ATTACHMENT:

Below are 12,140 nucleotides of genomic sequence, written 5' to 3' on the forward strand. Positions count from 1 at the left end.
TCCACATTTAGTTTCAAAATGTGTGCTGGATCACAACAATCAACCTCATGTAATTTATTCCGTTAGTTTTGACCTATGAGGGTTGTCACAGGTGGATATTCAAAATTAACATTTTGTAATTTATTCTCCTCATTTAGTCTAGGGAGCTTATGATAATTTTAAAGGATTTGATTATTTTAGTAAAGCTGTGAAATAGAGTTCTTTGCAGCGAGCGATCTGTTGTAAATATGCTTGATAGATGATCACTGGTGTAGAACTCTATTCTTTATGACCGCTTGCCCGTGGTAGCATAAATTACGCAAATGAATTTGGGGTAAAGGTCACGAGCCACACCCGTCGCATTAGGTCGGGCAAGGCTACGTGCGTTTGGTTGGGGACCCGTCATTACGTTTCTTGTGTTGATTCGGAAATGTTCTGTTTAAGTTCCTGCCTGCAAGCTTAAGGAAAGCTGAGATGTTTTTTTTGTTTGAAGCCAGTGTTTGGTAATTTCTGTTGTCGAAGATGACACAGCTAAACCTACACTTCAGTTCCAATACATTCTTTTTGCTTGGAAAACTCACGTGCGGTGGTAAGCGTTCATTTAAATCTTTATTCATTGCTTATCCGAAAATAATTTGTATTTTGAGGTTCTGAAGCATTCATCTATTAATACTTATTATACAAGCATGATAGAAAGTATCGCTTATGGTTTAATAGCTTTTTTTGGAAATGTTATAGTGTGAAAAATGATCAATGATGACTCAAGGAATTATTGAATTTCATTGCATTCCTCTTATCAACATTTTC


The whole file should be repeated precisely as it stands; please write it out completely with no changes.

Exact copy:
Below are 12,140 nucleotides of genomic sequence, written 5' to 3' on the forward strand. Positions count from 1 at the left end.
TCCACATTTAGTTTCAAAATGTGTGCTGGATCACAACAATCAACCTCATGTAATTTATTCCGTTAGTTTTGACCTATGAGGGTTGTCACAGGTGGATATTCAAAATTAACATTTTGTAATTTATTCTCCTCATTTAGTCTAGGGAGCTTATGATAATTTTAAAGGATTTGATTATTTTAGTAAAGCTGTGAAATAGAGTTCTTTGCAGCGAGCGATCTGTTGTAAATATGCTTGATAGATGATCACTGGTGTAGAACTCTATTCTTTATGACCGCTTGCCCGTGGTAGCATAAATTACGCAAATGAATTTGGGGTAAAGGTCACGAGCCACACCCGTCGCATTAGGTCGGGCAAGGCTACGTGCGTTTGGTTGGGGACCCGTCATTACGTTTCTTGTGTTGATTCGGAAATGTTCTGTTTAAGTTCCTGCCTGCAAGCTTAAGGAAAGCTGAGATGTTTTTTTTGTTTGAAGCCAGTGTTTGGTAATTTCTGTTGTCGAAGATGACACAGCTAAACCTACACTTCAGTTCCAATACATTCTTTTTGCTTGGAAAACTCACGTGCGGTGGTAAGCGTTCATTTAAATCTTTATTCATTGCTTATCCGAAAATAATTTGTATTTTGAGGTTCTGAAGCATTCATCTATTAATACTTATTATACAAGCATGATAGAAAGTATCGCTTATGGTTTAATAGCTTTTTTTGGAAATGTTATAGTGTGAAAAATGATCAATGATGACTCAAGGAATTATTGAATTTCATTGCATTCCTCTTATCAACATTTTC